12th Conference on Aviation Range and Aerospace Meteorology


Operational LIDAR-based system for automatic windshear alerting at the Hong Kong International Airport

P. W. Chan, Hong Kong Observatory, Hong Kong, China; and C. M. Shun and K. C. Wu

The Hong Kong Observatory has developed the first operational system in the world to automatically alert windshear at an airport based on the Doppler LIDAR.  The system makes use of the LIDAR scans along the glides paths of HKIA to construct the headwind profiles to be encountered by the aircraft and detects the ramps of significant wind change along the glide paths.  The headwind profile vividly illustrates the sporadic and transient nature of terrain-induced airflow disturbances (an example shown in Figure 1 below), which is the main cause of windshear at HKIA.  Moreover, headwind loss and gain could occur over the same runway corridor (Figure 2).  The algorithm is specially developed for alerting this kind of windshear.

This paper gives an overview of the windshear detection algorithm and the quality control measures on the LIDAR velocity data.  The algorithm's performance in the two peak windshear seasons in Hong Kong (namely, spring-time and summer to early autumn) is also presented.  It is found to capture 70% or more of the pilot reports of significant windshear encounter over the commonly used runway corridors.  Moreover, integration of the LIDAR-based alerts into the Observatory's Windshear and Turbulence Warning System (WTWS) is discussed.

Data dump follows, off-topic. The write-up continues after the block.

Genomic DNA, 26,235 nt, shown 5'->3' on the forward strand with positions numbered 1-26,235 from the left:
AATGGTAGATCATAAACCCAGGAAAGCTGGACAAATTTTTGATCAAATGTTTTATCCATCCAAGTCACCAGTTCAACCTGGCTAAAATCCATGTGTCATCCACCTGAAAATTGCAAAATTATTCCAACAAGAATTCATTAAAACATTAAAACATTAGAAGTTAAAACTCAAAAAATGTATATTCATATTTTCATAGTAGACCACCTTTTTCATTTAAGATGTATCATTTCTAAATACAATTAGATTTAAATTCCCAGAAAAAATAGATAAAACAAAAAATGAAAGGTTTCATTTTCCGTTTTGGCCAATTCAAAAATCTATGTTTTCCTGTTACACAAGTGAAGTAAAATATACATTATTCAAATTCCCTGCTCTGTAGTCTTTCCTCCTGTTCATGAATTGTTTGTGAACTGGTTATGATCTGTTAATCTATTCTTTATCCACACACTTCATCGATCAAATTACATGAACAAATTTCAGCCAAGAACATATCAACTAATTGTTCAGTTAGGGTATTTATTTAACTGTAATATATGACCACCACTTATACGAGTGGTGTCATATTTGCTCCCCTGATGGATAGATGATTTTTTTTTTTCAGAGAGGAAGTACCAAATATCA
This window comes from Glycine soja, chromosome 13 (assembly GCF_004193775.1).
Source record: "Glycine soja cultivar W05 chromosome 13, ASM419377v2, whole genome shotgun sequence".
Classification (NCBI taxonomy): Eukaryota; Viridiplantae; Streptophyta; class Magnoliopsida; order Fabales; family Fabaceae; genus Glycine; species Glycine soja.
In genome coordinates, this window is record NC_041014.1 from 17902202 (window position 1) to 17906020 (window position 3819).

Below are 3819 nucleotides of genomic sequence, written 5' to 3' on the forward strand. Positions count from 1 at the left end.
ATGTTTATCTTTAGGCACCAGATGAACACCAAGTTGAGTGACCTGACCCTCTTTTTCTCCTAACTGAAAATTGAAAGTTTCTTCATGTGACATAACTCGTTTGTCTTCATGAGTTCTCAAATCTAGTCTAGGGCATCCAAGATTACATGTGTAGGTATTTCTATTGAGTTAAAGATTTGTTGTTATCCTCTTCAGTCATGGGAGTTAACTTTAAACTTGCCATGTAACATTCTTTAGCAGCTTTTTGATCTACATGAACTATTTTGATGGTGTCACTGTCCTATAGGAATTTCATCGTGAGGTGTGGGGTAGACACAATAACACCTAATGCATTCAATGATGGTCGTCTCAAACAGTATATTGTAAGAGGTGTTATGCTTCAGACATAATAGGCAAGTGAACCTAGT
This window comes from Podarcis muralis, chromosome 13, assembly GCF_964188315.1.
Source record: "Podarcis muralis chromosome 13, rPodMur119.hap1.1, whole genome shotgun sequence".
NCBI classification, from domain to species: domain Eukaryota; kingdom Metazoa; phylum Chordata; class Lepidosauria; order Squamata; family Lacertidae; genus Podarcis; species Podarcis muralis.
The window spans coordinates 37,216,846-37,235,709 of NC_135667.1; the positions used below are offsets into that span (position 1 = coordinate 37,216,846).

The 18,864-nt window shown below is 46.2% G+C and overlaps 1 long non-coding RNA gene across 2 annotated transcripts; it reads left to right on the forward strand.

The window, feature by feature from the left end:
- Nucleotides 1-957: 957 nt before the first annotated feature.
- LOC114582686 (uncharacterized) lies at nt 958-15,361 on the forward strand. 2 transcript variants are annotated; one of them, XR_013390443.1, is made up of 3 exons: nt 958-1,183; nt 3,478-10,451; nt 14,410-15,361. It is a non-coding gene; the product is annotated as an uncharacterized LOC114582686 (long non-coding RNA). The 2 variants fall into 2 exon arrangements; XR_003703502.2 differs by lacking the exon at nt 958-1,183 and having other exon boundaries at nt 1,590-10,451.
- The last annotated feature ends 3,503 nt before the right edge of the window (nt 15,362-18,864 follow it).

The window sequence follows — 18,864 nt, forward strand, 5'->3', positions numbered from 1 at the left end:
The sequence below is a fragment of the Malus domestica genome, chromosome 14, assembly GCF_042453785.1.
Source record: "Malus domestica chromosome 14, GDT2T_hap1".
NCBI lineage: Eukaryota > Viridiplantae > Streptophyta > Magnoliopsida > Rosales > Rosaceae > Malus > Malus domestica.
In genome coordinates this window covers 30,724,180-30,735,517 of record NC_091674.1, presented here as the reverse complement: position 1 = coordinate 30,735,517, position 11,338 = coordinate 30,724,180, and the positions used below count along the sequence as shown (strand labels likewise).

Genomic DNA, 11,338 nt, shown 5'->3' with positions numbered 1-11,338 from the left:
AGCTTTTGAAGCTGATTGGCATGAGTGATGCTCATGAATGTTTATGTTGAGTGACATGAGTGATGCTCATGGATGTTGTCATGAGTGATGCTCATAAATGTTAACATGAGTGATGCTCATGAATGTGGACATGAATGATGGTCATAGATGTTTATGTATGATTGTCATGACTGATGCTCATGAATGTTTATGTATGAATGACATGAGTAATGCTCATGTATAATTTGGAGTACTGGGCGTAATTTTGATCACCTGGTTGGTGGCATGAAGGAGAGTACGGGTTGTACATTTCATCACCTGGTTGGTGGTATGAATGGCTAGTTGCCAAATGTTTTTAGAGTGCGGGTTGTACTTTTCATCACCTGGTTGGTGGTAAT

Figure 1: The headwind profiles along the runway corridor 25LD (i.e. departure from the south runway of HKIA towards the west) as indicated by the LIDAR wind measurements at 14:41 and 14:43 UTC, 30 August 2004.  Strong southerly winds prevailed over HKIA on that day and the air was disturbed as it climbed over the hills on Lantau Island (an island south of HKIA with peaks rising to 1000 m).  As shown by the LIDAR, there was a headwind loss followed by a headwind gain at 14:41 UTC over the region highlighted in green in the figure, but the headwind sequence was reversed 2 minutes later.  This shows the transient nature of terrain-induced windshear.  An aircraft departing at 25LD runway corridor at 14:41 UTC on that day reported encounter of significant windshear.

Figure 2: An example of the display of the LIDAR-based windshear detection algorithm.  The left panel shows the 1-degree PPI scan of the LIDAR at 9:06 UTC, 14 February 2005, giving an overview of the wind pattern over the western part of HKIA (red/yellow refers to the wind blowing away from the LIDAR whereas blue/green means towards the LIDAR).  The headwind profile measured by the LIDAR over the approach corridor to the north runway of HKIA (i.e. corridor 07LA) is given on the right panel.  It shows that, for terrain-induced airflow disturbances, both headwind gain and loss could co-exist over the same runway corridor.  The abrupt wind changes are successfully captured by the windshear detection algorithm (highlighted in red).  At that time, an aircraft over 07LA conducted missed approach due to windshear.  

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Session 6, Current Issues and Topics in Aviation Weather
Tuesday, 31 January 2006, 1:45 PM-5:30 PM, A301

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